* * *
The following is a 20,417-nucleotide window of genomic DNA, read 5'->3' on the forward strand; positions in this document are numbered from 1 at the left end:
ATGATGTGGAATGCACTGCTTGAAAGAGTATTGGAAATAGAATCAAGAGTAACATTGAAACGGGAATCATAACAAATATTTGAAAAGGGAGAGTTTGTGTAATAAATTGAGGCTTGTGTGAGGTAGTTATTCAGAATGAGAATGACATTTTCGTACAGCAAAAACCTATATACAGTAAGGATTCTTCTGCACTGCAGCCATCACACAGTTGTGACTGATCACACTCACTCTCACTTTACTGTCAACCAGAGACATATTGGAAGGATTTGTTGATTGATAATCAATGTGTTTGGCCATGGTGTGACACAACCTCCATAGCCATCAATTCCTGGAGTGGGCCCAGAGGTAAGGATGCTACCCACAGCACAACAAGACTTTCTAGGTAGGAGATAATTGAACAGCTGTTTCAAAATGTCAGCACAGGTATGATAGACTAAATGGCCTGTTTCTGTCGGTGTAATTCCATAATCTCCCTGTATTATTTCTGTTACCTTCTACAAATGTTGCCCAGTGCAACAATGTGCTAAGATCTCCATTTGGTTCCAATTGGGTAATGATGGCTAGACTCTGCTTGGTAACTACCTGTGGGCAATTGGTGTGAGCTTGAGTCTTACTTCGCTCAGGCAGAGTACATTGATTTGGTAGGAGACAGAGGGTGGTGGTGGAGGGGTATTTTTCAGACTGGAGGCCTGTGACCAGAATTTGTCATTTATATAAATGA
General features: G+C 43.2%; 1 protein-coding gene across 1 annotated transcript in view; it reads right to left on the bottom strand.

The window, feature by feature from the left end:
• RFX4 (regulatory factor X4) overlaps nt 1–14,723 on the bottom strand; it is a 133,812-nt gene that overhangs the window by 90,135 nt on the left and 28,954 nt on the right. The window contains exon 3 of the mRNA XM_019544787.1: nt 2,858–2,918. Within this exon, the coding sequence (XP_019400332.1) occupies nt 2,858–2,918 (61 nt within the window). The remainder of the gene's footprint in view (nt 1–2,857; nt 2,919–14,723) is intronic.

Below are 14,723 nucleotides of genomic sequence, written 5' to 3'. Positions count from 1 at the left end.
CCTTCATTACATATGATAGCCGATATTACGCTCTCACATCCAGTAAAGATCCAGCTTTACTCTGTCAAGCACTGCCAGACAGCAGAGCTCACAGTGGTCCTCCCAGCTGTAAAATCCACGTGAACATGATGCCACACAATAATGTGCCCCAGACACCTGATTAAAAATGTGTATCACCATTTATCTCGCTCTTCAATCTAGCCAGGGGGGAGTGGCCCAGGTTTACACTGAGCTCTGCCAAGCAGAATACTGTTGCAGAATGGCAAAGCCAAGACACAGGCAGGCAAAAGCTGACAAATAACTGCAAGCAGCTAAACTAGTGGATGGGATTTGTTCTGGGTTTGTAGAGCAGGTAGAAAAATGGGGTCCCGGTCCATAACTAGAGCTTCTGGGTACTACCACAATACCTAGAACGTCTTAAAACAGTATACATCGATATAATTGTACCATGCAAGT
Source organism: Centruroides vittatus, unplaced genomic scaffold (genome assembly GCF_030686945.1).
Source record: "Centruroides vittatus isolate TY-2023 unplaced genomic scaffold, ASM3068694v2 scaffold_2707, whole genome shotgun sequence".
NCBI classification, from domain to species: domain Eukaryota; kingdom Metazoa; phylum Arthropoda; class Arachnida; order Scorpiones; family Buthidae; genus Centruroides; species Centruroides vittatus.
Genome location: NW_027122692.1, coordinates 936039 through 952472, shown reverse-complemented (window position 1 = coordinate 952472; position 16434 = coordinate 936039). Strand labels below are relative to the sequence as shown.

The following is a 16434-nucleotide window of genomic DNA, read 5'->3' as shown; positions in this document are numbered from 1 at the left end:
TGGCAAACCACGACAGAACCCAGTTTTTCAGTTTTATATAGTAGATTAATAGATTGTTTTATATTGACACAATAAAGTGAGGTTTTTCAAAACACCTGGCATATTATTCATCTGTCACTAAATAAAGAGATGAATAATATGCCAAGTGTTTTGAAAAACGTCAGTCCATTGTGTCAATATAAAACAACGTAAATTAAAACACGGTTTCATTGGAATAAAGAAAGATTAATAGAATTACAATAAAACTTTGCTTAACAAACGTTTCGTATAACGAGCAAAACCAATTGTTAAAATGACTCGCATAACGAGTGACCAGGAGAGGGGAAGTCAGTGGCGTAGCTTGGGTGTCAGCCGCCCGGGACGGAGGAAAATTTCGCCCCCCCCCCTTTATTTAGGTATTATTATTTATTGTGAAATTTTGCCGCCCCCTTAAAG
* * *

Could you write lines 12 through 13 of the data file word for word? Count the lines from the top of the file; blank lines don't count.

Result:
The following is a 16434-nucleotide window of genomic DNA, read 5'->3' as shown; positions in this document are numbered from 1 at the left end:
TGGCAAACCACGACAGAACCCAGTTTTTCAGTTTTATATAGTAGATTAATAGATTGTTTTATATTGACACAATAAAGTGAGGTTTTTCAAAACACCTGGCATATTATTCATCTGTCACTAAATAAAGAGATGAATAATATGCCAAGTGTTTTGAAAAACGTCAGTCCATTGTGTCAATATAAAACAACGTAAATTAAAACACGGTTTCATTGGAATAAAGAAAGATTAATAGAATTACAATAAAACTTTGCTTAACAAACGTTTCGTATAACGAGCAAAACCAATTGTTAAAATGACTCGCATAACGAGTGACCAGGAGAGGGGAAGTCAGTGGCGTAGCTTGGGTGTCAGCCGCCCGGGACGGAGGAAAATTTCGCCCCCCCCCCTTTATTTAGGTATTATTATTTATTGTGAAATTTTGCCGCCCCCTTAAAG